As I continue the ongoing dissection of Democracy in Chains, I’d like to turn next to a claim that’s at the heart of its narrative on school desegregation: the notorious closing of Prince Edward County, Virginia’s public school system from 1959 to 1964 as a strategy to avoid racial integration.
Nancy MacLean actually claims that she first discovered James M. Buchanan by accident from a footnote in James Hershman’s work while researching the history of the Prince Edward school closures. We now know that in doing so she appears to have constructed her entire narrative upon a typo in Hershman’s work. But the Prince Edward issue still warrants historical investigation, as MacLean and numerous others have claimed that the closing was a direct result of Virginia’s rudimentary experiment with tuition grants, or school vouchers, between 1959 and 1965. According to this claim, the state’s modest tuition grant program somehow made it feasible to shutter the public schools and transfer all the white students into a private “segregation academy.” The result, of course, infamously shut black students out of the schools entirely.
There’s a problem with this narrative though. For most of the period of the Prince Edward school closure, students in the county were not actually using the state tuition grant program.
Prince Edward set up its whites-only “segregation academy” to open in the fall of 1959 as a response to an integration order, yet for the first year of operation (the 1959-60 term) this school was run tuition-free and relied on private donations by segregationists.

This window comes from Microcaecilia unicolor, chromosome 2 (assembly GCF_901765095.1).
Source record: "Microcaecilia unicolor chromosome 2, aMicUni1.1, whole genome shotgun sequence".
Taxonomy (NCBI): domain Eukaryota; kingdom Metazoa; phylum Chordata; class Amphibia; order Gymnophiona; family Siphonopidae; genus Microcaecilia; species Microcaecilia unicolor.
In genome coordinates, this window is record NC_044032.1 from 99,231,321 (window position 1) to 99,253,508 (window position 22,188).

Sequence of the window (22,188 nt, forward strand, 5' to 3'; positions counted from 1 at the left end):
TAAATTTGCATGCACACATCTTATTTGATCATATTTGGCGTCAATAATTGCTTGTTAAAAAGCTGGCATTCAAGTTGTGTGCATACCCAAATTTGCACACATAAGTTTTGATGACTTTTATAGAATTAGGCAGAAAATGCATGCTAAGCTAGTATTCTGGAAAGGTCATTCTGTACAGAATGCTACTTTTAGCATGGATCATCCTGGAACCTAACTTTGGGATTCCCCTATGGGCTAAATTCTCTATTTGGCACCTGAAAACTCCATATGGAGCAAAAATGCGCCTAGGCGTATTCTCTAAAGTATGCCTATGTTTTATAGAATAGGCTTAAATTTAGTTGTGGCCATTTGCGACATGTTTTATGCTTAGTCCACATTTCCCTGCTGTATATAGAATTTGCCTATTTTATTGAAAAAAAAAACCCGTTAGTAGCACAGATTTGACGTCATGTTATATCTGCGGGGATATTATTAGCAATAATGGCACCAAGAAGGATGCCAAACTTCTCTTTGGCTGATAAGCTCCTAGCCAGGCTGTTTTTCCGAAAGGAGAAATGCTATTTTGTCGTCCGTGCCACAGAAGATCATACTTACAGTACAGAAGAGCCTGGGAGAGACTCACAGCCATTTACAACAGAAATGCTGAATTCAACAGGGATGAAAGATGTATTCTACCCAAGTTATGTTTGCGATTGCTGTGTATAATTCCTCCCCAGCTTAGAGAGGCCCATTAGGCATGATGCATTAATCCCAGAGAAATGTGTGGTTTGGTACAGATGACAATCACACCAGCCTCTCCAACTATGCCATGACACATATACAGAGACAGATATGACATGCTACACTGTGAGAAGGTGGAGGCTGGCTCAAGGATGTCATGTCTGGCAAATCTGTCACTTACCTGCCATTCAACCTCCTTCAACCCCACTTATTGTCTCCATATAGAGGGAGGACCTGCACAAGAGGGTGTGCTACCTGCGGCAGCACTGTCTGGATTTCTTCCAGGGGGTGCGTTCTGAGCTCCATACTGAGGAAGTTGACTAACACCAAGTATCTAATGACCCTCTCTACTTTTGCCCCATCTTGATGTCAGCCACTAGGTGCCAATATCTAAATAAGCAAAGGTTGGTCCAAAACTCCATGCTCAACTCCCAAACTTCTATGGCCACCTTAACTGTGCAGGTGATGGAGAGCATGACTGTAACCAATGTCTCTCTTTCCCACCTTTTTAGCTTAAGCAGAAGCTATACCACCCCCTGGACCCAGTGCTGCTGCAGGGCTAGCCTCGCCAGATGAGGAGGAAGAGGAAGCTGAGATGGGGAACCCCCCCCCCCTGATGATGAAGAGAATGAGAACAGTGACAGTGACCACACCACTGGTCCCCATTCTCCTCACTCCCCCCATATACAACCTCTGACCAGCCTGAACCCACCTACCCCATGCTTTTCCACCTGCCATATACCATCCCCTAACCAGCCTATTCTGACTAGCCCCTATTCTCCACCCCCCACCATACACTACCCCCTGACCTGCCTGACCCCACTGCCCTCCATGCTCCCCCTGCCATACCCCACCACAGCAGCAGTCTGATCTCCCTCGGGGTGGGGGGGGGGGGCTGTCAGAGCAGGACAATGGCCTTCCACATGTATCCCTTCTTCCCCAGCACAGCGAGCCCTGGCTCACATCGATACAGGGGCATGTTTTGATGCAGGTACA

In the 1960-61 term, about 1,300 white students in Prince Edward County did apply for and receive tuition vouchers of between $225-250 a piece through the state program. Their use of the vouchers came to a crashing halt though in late August 1961 before the start of the new school term because of a court injunction barring the program’s operations in the county.
Judge Oren R. Lewis suspended the program on the grounds that Prince Edward County had violated the “freedom of choice” required in the voucher program’s statute. By closing its public schools, Prince Edward actually denied educational choice as specified by law. They were therefore in violation of the statute creating the tuition grant program. As Lewis’s ruling noted:
“An order will therefore be entered restraining and enjoining the County Superintendent of Prince Edward County, the Superintendent of Public Instruction, their agents and employees, and all persons working in concert with them, from receiving, processing or approving any applications for state scholarship grants from persons residing in Prince Edward County so long as the public schools of Prince Edward County remain closed.”
From August 1961 until the reopening of the Prince Edward schools by Supreme Court ruling in 1964, Prince Edward County therefore had no access to the tuition grant program. Combined with the first year being funded through private contributions, the tuition grant program was only operational in Prince Edward County for one school year out of the five year closure period.
State records reflect this reality, as may be seen in a 1964 study by the University of Virginia’s Thomas Jefferson Center (pictured above). Prince Edward County appeared on the list of counties and independent cities that had zero students registered to participate in the tuition grant program.
So there you have it. Even the claim connecting Prince Edward County to the voucher program is based on flimsy evidence. The county’s white residents were only able to utilize the program for one school year before being barred by the court because they ran afoul of the statute’s clear letter.